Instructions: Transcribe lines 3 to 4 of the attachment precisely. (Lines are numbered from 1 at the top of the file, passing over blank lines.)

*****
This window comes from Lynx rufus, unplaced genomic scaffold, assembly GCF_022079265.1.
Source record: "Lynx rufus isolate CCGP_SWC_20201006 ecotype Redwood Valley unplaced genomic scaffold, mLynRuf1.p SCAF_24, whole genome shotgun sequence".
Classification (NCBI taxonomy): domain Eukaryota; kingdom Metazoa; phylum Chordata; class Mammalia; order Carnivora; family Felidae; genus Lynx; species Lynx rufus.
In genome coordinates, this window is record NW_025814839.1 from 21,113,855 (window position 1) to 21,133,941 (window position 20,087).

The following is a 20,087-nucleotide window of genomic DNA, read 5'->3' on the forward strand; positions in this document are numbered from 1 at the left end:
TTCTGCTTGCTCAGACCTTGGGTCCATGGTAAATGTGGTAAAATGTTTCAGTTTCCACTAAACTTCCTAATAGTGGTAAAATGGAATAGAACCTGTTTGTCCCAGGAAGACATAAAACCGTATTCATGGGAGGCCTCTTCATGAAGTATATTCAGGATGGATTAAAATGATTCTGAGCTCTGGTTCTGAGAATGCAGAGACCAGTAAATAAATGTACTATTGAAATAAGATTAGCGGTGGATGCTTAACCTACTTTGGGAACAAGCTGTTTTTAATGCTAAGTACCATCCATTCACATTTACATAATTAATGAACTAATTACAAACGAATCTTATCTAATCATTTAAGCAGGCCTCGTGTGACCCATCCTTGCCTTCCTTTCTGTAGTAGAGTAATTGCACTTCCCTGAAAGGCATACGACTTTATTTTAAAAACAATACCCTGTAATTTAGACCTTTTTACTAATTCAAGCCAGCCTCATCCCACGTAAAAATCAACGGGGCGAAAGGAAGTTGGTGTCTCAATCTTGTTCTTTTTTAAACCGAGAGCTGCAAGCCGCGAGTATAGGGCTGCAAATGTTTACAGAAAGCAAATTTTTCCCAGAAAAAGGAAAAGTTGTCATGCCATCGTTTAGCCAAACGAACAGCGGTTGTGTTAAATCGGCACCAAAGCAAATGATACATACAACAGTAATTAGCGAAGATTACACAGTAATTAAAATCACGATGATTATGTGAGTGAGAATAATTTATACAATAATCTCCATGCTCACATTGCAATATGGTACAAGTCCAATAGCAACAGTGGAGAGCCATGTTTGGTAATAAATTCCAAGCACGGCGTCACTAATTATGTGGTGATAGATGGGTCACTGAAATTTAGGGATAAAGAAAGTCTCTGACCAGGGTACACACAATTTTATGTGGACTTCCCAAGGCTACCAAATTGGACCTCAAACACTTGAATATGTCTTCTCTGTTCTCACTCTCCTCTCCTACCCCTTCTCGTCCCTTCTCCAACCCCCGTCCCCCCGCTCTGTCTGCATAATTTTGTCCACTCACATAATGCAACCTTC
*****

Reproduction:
Classification (NCBI taxonomy): domain Eukaryota; kingdom Metazoa; phylum Chordata; class Mammalia; order Carnivora; family Felidae; genus Lynx; species Lynx rufus.
In genome coordinates, this window is record NW_025814839.1 from 21,113,855 (window position 1) to 21,133,941 (window position 20,087).